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Monday, August 29, 2011

Farmhouse Ales

Those astute readers who recently noticed our list of upcoming Brewer's Choice beer styles knows that the next one up is a Saison (French for "season"), also known as a Farmhouse Ale. Your first reaction might have been, "Cool!" shortly followed by "What's a saison?" Saison's originated in France and Belgium, and were made popular in the Flemmish region. They were the origianl working class beer - made on farms so that the workers would have beer to drink after long days of toiling in the fields. Every farm brewed it's own and it was made from seasonally available ingredients (hence the name). While saisons were originated in Europe, their popularity there has waned over the years as stronger Abbey style ales have become the popular drink of the region. It's the American craft brewer that has been instrumental in reviving the styles. It's becoming more common, especially on the East Coast, to have a couple of these beers in your lineup, whether seasonal or year round.

So how is the style best described? This is one of the hardest styles to nail down. Perhaps you've had one before, but just because you've had a couple doesn't mean you're close to having a grasp of what to expect. When Farmhouse ales were small batch brewed with what was on hand at the farm the beer itself would run a gamut of flavors with each batch being different than ones before it based on what was available. Typically they were lower alcohol beer as they were meant as a good thirst quencher after a hard day of labor in the fields. The beer tends towards a dry crispness that gives a palate cleansing finish. The flavor can sometimes have a peppery, or coriander spiciness to it. A lot of that character comes from the yeasts that are used to ferment the saison. Since the original style was brewed before there was an understanding of yeast, the yeast was a wild strain that would be fermented at the ambient temperature which would go fairly high in the summer, much higher than one would traditionally ferment even most style of ales. These higher fermentation tempatures led to the production of lots of phenols which is where the spicy character comes from. Some modern brewery will add their own blend of spices to compliment the dryness of the beer. Some Saisons tend towards a golden straw color while others might be an amber or light brown. It will depend on the malts that the brewer used. Some of the darker malts can add a subtle sweetness, or very light caramel flavor to give a balance to the dryness. Some of paler styles of this beer will finish out bone dry and can give a bitter perception that some describe as crisp, or tart.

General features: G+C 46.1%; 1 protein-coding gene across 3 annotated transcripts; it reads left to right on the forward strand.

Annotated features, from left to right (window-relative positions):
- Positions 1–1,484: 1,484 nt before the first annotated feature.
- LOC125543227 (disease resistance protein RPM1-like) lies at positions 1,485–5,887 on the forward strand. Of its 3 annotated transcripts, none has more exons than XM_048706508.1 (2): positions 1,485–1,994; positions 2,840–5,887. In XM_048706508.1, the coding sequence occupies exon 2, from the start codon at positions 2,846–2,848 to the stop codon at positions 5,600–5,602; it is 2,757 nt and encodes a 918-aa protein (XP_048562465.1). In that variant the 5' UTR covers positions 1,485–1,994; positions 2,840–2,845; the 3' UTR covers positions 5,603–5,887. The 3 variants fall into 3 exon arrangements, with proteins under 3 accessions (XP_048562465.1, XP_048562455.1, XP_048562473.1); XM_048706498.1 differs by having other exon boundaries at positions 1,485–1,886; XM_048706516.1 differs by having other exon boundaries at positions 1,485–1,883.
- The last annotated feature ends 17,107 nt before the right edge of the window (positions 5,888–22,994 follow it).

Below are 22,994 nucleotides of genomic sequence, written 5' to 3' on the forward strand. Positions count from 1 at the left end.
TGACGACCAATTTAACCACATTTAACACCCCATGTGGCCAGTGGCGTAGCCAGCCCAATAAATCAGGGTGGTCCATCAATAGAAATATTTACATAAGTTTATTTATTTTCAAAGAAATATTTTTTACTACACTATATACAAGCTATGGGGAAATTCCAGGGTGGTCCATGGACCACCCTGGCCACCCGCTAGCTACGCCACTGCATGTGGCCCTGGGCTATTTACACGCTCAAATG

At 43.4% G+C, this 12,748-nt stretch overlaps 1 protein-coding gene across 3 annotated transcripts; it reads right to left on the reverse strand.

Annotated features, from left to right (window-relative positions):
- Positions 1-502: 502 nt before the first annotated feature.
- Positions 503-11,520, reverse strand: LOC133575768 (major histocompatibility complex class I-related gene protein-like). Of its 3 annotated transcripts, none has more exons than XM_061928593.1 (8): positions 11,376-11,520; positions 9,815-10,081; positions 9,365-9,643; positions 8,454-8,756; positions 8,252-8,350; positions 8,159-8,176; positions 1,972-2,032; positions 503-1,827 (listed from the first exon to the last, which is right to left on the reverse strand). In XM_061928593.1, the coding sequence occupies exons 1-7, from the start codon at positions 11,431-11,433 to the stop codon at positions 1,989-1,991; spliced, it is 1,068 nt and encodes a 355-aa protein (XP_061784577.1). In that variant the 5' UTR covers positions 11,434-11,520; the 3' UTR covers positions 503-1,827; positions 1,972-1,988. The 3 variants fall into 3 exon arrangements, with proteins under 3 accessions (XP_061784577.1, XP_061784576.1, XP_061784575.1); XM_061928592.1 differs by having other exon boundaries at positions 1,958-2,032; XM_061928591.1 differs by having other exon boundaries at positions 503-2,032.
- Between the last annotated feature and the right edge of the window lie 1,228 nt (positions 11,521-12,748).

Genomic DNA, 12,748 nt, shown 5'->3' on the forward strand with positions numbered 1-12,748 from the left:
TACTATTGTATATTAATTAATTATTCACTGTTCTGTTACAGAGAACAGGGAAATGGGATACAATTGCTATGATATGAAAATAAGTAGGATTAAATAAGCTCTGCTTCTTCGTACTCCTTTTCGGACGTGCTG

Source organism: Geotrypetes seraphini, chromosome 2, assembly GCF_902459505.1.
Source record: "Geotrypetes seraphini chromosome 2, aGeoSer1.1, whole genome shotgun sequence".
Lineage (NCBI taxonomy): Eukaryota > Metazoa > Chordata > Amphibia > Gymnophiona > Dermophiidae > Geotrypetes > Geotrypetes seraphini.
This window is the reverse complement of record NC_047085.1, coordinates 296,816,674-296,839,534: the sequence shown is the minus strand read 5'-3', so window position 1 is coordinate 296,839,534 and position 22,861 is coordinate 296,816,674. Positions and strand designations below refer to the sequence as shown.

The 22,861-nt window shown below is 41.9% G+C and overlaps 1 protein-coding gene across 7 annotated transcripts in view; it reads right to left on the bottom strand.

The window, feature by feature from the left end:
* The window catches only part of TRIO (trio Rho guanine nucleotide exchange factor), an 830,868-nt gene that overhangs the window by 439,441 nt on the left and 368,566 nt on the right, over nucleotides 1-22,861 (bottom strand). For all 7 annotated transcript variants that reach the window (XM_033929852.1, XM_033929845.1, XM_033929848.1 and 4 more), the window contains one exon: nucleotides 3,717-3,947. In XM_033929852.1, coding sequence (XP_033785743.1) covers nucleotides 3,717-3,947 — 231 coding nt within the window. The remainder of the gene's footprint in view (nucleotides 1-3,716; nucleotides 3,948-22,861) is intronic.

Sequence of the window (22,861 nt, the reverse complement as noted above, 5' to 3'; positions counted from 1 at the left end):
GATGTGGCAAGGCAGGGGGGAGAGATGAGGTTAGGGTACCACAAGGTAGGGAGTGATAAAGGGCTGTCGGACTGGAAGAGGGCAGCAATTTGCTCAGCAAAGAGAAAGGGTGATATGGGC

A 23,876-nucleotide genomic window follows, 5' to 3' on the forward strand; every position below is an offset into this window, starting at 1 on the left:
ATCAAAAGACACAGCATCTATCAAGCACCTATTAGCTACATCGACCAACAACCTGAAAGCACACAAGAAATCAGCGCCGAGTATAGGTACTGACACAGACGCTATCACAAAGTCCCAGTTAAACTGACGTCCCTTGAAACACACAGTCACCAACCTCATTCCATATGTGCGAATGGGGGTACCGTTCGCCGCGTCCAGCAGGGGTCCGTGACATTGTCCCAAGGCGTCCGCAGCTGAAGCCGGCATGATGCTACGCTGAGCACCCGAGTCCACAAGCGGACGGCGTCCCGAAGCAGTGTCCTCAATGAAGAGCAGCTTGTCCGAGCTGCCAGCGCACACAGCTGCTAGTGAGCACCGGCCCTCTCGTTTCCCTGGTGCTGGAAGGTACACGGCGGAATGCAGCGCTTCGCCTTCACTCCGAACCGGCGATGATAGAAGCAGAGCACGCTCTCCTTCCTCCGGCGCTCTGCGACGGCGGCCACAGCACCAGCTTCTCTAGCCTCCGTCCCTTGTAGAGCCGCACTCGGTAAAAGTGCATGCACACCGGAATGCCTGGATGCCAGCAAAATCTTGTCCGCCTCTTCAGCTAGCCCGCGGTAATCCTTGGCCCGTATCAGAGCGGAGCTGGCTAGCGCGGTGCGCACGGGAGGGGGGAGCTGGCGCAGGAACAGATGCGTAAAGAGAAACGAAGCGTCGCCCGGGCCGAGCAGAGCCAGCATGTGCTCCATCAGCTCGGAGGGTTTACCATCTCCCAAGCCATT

Here at Rogues Harbor we've been inspired by a Belgian-esque style of Saison. We selected Belgian malts and European hops along with a Belgian strain of yeast to makes ours. The fermentation will be uncontrolled; unlike with our other beers we're just fermenting this one at whatever the natural temperature of the brewhouse. These elevated temperatures along with a bit of fluctuation will help create the unique spicy character. The yeast will ferment out nearly all the sugars in the beer leaving it very dry, and lighter body. This beer will be very easy drinking, but have a depth of complexity to it that will keep you examining each and every sip. Look for this beer to arrive early in September.